Huawei workers have teamed with members of various organs of the People’s Liberation Army on at least 10 research endeavours spanning artificial intelligence to radio communications over the past decade, Bloomberg reported on Wednesday. The projects included efforts with the investigative branch of the Central Military Commission to extract and classify emotions in online video comments, and an initiative with the National University of Defense Technology to explore ways of collecting and analyzing satellite images and geographical coordinates.
“Huawei is not aware of its employees publishing research papers in their individual capacity,” spokesman Glenn Schloss said in a statement to Bloomberg. “Huawei does not have any R&D collaboration or partnerships with the PLA-affiliated institutions,” he said. “Huawei only develops and produces communications products that conform to civil standards worldwide, and does not customize R&D products for the military.”
The projects were mentioned in publicly disclosed studies, revealed by Bloomberg from published periodicals and online research databases used mainly by Chinese academics and industry specialists. The authors of the studies identified themselves as Huawei employees and the company name was reportedly listed at the top of the papers.
One of the online sentiment classification studies, which lists Shanghai-based Huawei employee Li Hui as its lead author, focused on video and improving the accuracy of natural language processing algorithms. According to Bloomberg, the project was funded by the National 242 Information Security Project, a program created by Beijing to support IT security research efforts.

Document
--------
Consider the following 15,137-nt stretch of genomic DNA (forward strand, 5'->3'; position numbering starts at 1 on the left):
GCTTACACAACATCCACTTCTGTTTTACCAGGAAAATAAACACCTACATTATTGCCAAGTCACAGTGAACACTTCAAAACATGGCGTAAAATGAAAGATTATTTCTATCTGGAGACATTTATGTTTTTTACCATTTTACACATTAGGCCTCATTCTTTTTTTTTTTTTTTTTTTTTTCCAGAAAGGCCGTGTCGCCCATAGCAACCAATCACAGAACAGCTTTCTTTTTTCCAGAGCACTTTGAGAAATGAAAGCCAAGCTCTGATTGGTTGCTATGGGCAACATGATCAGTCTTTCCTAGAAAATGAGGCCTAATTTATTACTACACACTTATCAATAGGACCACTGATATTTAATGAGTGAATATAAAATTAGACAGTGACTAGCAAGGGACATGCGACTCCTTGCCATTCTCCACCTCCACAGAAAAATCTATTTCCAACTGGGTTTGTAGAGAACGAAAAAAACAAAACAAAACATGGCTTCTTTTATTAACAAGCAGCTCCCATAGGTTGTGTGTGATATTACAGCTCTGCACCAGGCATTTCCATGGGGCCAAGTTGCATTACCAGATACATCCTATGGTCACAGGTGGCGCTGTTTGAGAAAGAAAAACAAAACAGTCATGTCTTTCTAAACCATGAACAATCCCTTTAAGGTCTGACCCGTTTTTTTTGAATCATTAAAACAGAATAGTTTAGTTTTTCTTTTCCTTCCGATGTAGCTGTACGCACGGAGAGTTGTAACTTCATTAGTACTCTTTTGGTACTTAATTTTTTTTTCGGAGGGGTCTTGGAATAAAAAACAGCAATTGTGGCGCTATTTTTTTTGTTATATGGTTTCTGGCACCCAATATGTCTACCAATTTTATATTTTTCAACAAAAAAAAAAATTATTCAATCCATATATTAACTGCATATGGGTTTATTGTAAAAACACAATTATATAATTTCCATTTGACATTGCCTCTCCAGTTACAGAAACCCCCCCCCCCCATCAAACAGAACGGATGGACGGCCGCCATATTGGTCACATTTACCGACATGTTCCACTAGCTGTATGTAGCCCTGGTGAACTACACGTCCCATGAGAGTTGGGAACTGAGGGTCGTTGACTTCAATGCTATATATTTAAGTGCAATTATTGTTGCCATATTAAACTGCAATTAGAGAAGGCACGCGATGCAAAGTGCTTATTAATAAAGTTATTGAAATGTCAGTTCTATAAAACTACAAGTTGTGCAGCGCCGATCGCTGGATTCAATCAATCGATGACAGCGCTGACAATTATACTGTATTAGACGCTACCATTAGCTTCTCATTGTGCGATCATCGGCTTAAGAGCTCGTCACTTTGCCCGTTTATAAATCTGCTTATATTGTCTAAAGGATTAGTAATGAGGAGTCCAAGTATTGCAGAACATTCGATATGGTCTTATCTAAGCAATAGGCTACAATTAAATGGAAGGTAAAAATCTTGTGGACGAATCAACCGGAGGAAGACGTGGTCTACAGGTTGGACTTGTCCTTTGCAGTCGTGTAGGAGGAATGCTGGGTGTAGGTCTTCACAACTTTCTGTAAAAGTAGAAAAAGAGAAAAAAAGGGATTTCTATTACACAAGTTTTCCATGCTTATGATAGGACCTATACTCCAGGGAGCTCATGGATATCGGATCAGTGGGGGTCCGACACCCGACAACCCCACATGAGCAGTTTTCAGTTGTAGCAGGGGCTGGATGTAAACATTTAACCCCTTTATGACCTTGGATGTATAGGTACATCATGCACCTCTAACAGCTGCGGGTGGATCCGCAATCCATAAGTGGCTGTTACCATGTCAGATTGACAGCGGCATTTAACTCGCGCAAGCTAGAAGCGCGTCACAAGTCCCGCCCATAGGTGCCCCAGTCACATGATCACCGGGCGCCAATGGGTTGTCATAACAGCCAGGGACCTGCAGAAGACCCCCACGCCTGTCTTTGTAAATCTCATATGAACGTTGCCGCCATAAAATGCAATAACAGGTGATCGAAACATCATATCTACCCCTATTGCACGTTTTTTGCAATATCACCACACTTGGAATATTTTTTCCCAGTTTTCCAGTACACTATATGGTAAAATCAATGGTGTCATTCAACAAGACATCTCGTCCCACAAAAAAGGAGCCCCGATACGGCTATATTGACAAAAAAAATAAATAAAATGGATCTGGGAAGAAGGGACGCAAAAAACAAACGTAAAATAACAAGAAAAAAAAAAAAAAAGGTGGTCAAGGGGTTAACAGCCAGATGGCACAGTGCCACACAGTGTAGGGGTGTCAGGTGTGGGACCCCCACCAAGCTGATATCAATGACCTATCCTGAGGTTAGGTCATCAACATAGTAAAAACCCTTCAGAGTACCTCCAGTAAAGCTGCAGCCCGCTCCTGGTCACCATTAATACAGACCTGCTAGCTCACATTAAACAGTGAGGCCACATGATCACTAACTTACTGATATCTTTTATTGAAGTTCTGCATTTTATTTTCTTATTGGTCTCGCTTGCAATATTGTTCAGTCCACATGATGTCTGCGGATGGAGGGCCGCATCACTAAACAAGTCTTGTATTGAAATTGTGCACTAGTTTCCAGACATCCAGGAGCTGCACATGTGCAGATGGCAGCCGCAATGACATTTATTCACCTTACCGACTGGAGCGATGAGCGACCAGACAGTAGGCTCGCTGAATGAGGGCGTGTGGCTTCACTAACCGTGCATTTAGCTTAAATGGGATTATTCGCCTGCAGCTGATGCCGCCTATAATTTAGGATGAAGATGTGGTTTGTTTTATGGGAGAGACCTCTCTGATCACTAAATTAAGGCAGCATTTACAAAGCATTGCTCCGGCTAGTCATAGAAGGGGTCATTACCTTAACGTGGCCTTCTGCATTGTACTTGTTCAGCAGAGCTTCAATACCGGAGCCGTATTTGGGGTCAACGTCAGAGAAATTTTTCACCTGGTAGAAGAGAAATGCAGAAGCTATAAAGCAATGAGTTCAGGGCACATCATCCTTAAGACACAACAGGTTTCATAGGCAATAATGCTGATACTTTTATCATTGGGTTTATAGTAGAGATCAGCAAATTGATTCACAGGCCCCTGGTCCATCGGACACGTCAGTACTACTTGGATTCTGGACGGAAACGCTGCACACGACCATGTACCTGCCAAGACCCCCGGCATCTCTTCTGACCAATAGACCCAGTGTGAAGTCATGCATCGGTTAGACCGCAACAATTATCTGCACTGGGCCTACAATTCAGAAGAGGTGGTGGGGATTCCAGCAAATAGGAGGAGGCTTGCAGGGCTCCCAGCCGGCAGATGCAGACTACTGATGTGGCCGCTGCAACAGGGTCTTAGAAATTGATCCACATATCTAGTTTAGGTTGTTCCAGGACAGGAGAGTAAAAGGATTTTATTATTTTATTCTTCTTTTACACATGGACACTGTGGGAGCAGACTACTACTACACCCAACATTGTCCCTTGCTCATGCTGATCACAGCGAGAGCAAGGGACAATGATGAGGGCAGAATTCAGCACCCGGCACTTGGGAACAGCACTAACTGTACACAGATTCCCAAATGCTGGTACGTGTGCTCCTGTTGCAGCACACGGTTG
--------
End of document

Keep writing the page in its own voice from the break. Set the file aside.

Other studies included a 2006 paper on America’s combat network radio efficiency, authored by Zheng Chuangming, from the Shenzhen Huawei Base, and the study of the genesis and outlook of the geographical information system, used to collate and parse location data, authored by Huawei employee Li Jie and two military researchers, one of whom was from the National University of Defence Technology.
However, Wong Kam Fai, a Chinese University of Hong Kong professor, told Bloomberg that it’s common for universities in China and Chinese companies to collaborate on scientific projects, and that researchers sometimes put their employer’s name on papers without notifying the company, or wait till the paper comes out before doing so as there’s a good chance some papers may never get published.
Wong also outlined that different projects have different sensitivity levels and sometimes the government will own the IP and classify the research as sensitive, even if there are no “cutting edge” processes.
“In the US they have similar arrangements as well. The US has military grants,” Wong said. “There are many sources of funding, including from the military for research.”
Huawei was blacklisted last month as it was added to the United States' "entity list", while Trump also signed an executive order essentially banning the company on national security grounds, claiming that Huawei has close ties with the Chinese government.
US intelligence agencies had previously accused Huawei of putting “backdoor” access in its devices to allegedly enable the Chinese government to spy on users. Beijing and Huawei have both denied the allegations.